Ask The Rabbi

For the week ending 3 November 2012 / 17 Heshvan 5773

The Jewish Midnight

by Rabbi Yirmiyahu Ullman -
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From: Vladimir

Dear Rabbi,

I have heard various teachings about the Jewish midnight which are intriguing. Could you please elaborate? Thanks in advance.

Dear Vladimir,

I'd be happy to shed some light on the Jewish midnight.

First, unlike the well-known song in Fiddler on the Roof which goes, "Sunrise, Sunset…", the Jewish day starts at night and continues through the day – sunset, sunrise. And since sunset and sunrise are constantly changing, so is the length of the night. This affects the reckoning of midnight, since in Judaism, midnight is not artificially and arbitrarily fixed at 12 AM but rather is literally at the mid-point of the night, and hence it is called "chatzot" in Hebrew from "chetzi" which means half. Therefore, in the winter, when the nights are long, midnight is generally before 12 AM; in the summer, when the nights are short, it is generally after. In any case, it changes from day to day throughout the seasons of the year.

Also, since according to Jewish thought there are spiritual forces behind everything in the physical world there are specific qualities associated with the different parts of the night. There are generally three parts of the night, whose quality progresses from the physical to the spiritual. The first part of the night is affected by the noise of the activities of the day whose echo reverberates into the evening – referred to as the "mule braying". This is a turbulent time when the world transitions from material to physical. The next part is affected by the transcendence of the mundane into the spiritual, but at the initial lower level, negative spiritual forces are at "play" and have sway – referred to as "dogs howling". The last part of the night is characterized as a peaceful and tranquil time where the world is recharged and rejuvenated for a new day – referred to as a "suckling baby".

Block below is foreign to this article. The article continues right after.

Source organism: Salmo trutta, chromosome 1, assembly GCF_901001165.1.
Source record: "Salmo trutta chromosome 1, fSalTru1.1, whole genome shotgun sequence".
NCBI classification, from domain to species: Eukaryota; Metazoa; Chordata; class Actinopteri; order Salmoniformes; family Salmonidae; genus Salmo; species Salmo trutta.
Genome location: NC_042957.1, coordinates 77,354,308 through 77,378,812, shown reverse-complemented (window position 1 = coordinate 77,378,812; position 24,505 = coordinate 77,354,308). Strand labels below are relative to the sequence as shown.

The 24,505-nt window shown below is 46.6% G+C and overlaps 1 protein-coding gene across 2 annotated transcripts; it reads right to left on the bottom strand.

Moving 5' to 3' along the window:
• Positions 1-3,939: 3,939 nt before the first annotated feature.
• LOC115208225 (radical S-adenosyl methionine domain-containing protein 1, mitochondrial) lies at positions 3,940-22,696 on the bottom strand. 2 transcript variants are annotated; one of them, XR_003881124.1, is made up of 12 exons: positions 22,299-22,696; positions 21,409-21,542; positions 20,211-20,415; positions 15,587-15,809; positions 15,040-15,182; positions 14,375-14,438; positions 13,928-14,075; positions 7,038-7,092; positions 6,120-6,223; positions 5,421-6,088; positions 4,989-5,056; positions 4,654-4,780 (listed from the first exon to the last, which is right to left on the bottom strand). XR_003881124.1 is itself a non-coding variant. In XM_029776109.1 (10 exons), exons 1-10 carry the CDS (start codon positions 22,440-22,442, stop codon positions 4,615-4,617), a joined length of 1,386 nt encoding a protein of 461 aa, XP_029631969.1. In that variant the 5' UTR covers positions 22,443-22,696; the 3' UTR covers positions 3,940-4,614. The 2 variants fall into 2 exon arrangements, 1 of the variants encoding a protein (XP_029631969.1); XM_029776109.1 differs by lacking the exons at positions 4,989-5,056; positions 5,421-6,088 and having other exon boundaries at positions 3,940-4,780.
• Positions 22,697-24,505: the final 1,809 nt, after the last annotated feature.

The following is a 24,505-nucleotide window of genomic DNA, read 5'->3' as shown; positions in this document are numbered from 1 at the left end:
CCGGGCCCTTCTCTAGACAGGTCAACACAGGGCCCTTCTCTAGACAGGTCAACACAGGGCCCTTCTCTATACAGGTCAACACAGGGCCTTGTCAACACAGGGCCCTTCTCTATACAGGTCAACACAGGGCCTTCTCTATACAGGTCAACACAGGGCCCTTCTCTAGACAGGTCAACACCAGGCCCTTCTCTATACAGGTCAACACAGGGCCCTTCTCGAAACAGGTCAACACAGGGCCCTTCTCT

This understanding has several ramifications regarding our daily rhythms. If we focus on your specific interest, namely midnight, this is a time of the night which is poised between the physical and spiritual, where harmful forces and impurity reign. People who are awake at this time and interested in spiritually detrimental activities will unfortunately find many opportunities. People who are asleep at this time will also be affected, and it is at this time that the impurity of death associated with sleep settles in. Dreams that people have at this time of night are also generally unpleasant and disturbing.

It is for these reasons that according to Jewish teachings, a person should ideally sleep during the first part of the night, but be awake by (the Jewish) midnight in order to engage in Torah study, prayer, meditation and reflection. In this way one avoids the harmful effects of sleep at this time and mitigates the harmful effects of impure forces and the activities of the people under their sway, on the world. In fact, the Talmud describes that King David had a type of magical, mystical harp whose chords, when caressed by the nightly, northerly breeze, would sound a melody to awaken David before midnight. He would then spend the rest of the night learning Torah, praying and composing the Psalms until dawn.

The Talmud also discusses that at night generally, and particularly at midnight which is the apex of night, G-d Himself mourns the destruction of the Holy Temple of Jerusalem. This corresponds to the depth and darkness of exile in which we yearn for the dawn of Redemption. It is considered a very praiseworthy and beneficial thing for one to be up at this time to express mourning over the Destruction as well, thereby empathizing, as it were, with G-d's sorrow over our exile. The special prayer service that was composed for this time, to be recited by individuals or the community, is called "Tikkun Chatzot" – the Rectification of Midnight – whereby through repentance, yearning for G-d and our return to Israel, we will merit the rebuilding of the Temple and the final Redemption.

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